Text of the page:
Four Rochester Area Hospitals Participate In Major Breast Cancer Prevention Trial

May 26, 1999

In a collaborative venture, Strong Memorial Hospital, Highland Hospital and ViaHealth's Genesee Hospital and Rochester General Hospital are recruiting volunteers to participate in the national Study of Tamoxifen And Raloxifene (STAR) - one of the largest breast cancer prevention studies ever conducted. Altogether, 400 centers across the United States, Canada and Puerto Rico will be involved in the study.

The trial anticipates enrolling 22,000 postmenopausal women at increased risk of breast cancer to determine whether the osteoporosis prevention drug raloxifene (Evista®) is as effective in reducing the chance of developing breast cancer as tamoxifen (Nolvadex®) has proven to be.

"Breast cancer continues to be a major health threat for women, so we are excited about investigating the merits of another drug that we may be able to use in our battle against breast cancer," says Gary R. Morrow, Ph.D., associate director for Community Research at the University of Rochester Cancer Center and principle investigator of the STAR trial for Rochester. "Studies of raloxifene suggest it has the potential to prevent breast cancer. The only way to prove that potential is to do a clinical trial in which the risks and benefits of raloxifene are directly compared with the risks and benefits of tamoxifen."

The four hospitals have set up a single telephone number, 275-STAR, which women can call to learn more about the study or to volunteer for it.

Tamoxifen was shown to reduce the chance of developing breast cancer by about half in the Breast Cancer Prevention Trial (BCPT), a study of over 13,000 premenopausal and postmenopausal women at high risk of breast cancer, results of which were announced a year ago.

In the BCPT, half the women took tamoxifen and half took a placebo. Participants taking tamoxifen also had fewer fractures of the hip, wrist and spine than women taking the placebo did.

However, the drug increased the women's chances of developing four potentially life-threatening health problems: endometrial cancer (cancer of the lining of the uterus), deep vein thrombosis (blood clots in the large veins), pulmonary embolism (blood clot in the lung), and stroke. The US Food and Drug Administration (FDA) approved the use of tamoxifen to reduce the incidence of breast cancer in women at increased risk of the disease in October 1998.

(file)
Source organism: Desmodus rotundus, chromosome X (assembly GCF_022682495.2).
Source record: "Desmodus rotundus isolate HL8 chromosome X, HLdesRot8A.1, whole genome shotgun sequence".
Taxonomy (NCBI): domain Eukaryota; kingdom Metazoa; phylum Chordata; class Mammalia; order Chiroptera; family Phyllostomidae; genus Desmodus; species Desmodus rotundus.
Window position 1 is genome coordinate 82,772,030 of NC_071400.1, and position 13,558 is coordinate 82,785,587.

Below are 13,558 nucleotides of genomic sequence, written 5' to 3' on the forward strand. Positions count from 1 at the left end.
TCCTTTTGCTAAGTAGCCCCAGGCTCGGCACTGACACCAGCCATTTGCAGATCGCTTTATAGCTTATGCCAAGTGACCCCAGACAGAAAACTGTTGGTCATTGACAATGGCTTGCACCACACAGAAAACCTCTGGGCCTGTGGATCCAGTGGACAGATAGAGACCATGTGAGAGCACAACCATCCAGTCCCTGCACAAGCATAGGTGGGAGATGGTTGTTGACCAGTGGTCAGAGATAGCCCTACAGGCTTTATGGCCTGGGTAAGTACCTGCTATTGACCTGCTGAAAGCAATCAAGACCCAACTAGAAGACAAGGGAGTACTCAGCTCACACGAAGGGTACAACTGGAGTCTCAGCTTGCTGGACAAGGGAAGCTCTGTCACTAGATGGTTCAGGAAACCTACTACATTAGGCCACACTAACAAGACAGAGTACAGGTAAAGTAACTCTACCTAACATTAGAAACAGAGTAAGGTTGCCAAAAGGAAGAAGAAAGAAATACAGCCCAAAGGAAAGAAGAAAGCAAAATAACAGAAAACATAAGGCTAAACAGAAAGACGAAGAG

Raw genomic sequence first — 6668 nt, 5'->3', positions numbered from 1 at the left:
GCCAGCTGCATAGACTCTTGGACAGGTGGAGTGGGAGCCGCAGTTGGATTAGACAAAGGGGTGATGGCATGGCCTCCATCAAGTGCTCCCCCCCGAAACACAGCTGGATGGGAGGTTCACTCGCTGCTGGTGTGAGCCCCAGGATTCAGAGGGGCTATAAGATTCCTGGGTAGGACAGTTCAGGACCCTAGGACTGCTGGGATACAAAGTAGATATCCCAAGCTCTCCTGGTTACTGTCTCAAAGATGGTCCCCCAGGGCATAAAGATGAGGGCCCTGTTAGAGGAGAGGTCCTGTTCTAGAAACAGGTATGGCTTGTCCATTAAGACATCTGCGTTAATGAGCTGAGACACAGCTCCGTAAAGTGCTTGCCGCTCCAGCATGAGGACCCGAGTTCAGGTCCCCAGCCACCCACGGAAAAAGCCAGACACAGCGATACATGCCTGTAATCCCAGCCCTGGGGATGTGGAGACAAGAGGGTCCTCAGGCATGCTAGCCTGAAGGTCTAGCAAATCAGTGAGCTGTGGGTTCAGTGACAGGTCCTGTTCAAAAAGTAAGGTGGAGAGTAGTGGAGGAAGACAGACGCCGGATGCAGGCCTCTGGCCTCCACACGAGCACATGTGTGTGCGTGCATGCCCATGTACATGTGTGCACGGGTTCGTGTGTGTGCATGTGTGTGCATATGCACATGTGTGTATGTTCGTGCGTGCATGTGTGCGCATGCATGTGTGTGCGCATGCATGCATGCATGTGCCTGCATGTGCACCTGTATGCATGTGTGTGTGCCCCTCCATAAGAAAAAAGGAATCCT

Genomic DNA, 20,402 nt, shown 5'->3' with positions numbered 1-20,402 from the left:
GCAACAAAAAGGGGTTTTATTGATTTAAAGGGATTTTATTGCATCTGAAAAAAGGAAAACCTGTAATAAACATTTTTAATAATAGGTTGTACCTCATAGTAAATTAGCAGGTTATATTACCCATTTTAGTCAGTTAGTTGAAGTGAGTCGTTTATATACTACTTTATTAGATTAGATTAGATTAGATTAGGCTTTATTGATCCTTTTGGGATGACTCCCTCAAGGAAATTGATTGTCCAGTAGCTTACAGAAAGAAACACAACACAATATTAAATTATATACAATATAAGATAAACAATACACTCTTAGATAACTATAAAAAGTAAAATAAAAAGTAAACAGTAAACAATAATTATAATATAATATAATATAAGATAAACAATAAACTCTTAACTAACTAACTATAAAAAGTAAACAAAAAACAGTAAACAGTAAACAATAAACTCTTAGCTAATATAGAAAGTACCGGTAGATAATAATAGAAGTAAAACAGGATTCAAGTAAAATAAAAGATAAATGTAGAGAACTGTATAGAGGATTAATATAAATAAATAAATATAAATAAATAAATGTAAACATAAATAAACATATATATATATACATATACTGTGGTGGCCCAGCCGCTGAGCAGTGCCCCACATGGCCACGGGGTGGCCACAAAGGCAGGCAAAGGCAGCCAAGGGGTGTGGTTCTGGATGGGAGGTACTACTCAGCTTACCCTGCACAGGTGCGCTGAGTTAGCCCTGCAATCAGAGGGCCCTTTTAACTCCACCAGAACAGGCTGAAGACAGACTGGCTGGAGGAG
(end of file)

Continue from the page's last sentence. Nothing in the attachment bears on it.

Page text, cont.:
Information about raloxifene's safety is limited compared to the data available on tamoxifen. The FDA approved the use of raloxifene in December 1997 to prevent osteoporosis; it has been in clinical trials for about five years. Women taking raloxifene in studies of osteoporosis have had an increased chance of developing a deep vein thrombosis or pulmonary embolism similar to the risk seen with tamoxifen, but it did not increase the risk of endometrial cancer.

Tamoxifen has been approved by the FDA to treat women with breast cancer for more than 20 years and has been in clinical trials for about 30 years. An important part of STAR will be to compare the long-term safety of raloxifene and tamoxifen in women at increased risk for breast cancer.

Women who participate in STAR must be postmenopausal, at least age 35, and have an increased risk of breast cancer as determined by their age, family history of breast cancer, personal medical history, age at first menstrual period, and age at first live birth. They will also go through a process known as informed consent, during which they will learn about the potential benefits and risks of tamoxifen and raloxifene before deciding whether to participate in STAR.

Once a woman chooses to participate, she will be randomly assigned to receive either 20 mg of tamoxifen or 60 mg of raloxifene daily for five years, and will have regular follow-up exams, including mammograms and gynecologic exams.

The maker of tamoxifen, Zeneca Pharmaceuticals, and the maker of raloxifene, Eli Lilly and Company, are providing their drugs for the trial without charge. Eli Lilly and Company has also given NSABP a $36 million grant to defray recruitment costs at the participating centers and to help local investigators conduct the study.

The STAR trial is supported by the National Cancer Institute (NCI) and will be conducted in Rochester by members of the Rochester Cancer Prevention Network, who, in addition to Drs. Morrow and Caldwell, are Darlene Gibbon, M.D., Jennifer J. Griggs, M.D., Jane Hickok, M.D., Zachary B. Kramer, M.D., Beth A. Martin, M.D., Kishan J. Pandya, M.D., Raman Qazi, M.D., Julia L. Smith, M.D., and Wende W. Young, M.D.

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